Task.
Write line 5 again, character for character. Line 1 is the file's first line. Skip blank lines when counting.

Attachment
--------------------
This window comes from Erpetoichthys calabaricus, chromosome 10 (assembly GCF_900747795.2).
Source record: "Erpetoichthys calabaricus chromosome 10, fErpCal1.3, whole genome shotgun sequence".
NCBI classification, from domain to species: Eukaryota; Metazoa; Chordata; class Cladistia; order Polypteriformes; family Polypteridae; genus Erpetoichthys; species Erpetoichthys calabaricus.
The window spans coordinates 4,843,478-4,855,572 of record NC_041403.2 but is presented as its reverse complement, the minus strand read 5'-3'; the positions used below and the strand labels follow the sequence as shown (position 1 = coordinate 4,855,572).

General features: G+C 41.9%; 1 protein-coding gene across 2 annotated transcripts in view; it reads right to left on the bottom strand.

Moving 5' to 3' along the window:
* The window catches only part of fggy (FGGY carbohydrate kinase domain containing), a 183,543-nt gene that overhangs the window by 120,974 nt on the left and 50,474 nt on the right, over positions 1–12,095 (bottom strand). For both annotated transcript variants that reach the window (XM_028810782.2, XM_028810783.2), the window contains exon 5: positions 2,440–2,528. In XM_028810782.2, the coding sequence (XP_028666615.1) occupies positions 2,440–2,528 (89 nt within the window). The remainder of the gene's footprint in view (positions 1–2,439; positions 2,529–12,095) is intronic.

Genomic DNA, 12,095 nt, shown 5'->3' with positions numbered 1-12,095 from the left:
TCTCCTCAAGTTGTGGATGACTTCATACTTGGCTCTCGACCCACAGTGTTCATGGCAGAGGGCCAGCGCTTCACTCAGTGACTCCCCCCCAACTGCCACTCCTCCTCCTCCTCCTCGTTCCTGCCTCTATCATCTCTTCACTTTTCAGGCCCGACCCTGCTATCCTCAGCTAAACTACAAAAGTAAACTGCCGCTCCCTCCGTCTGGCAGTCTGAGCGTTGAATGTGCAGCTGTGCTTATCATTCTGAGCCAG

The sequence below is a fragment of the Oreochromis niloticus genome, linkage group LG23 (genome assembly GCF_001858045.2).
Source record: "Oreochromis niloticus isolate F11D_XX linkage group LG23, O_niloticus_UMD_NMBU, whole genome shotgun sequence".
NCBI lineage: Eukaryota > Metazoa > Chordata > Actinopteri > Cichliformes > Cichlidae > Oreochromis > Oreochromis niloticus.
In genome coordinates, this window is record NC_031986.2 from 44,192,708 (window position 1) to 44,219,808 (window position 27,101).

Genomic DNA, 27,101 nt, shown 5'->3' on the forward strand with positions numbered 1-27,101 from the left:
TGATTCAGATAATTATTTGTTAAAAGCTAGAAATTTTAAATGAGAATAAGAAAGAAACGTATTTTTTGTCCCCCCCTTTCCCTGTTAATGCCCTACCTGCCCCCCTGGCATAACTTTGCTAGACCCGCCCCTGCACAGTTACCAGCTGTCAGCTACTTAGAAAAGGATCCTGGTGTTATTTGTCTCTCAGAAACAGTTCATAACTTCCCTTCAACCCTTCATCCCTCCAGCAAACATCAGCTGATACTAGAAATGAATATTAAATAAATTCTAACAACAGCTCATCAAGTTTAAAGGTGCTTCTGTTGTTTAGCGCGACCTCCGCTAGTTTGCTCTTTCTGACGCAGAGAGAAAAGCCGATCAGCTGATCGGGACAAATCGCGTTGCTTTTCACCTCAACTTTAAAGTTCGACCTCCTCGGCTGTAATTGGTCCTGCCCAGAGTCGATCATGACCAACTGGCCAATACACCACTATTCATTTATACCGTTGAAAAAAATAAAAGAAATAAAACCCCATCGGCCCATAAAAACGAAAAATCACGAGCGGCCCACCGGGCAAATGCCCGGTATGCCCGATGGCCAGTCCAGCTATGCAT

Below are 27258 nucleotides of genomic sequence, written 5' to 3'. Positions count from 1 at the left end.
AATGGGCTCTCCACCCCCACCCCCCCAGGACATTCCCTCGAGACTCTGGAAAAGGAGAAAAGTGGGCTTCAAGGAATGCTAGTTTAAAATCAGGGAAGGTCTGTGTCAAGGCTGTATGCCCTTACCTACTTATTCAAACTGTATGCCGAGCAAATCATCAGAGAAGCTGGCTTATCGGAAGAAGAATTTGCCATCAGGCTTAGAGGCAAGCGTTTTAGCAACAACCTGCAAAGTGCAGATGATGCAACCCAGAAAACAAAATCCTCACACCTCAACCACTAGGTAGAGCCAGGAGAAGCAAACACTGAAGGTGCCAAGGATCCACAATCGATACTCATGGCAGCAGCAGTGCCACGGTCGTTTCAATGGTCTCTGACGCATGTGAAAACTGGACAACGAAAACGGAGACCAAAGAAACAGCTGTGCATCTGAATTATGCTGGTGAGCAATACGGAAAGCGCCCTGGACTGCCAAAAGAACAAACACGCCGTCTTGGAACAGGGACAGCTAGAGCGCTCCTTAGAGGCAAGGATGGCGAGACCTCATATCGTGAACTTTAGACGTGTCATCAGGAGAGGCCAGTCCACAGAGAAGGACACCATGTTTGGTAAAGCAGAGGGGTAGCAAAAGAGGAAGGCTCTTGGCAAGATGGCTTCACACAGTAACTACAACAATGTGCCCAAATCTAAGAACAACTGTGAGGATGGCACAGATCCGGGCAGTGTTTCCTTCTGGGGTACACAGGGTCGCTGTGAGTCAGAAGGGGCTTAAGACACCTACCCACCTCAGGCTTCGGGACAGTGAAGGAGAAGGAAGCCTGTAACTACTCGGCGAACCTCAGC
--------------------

General features: G+C 41.9%; 1 protein-coding gene across 2 annotated transcripts in view; it reads right to left on the bottom strand.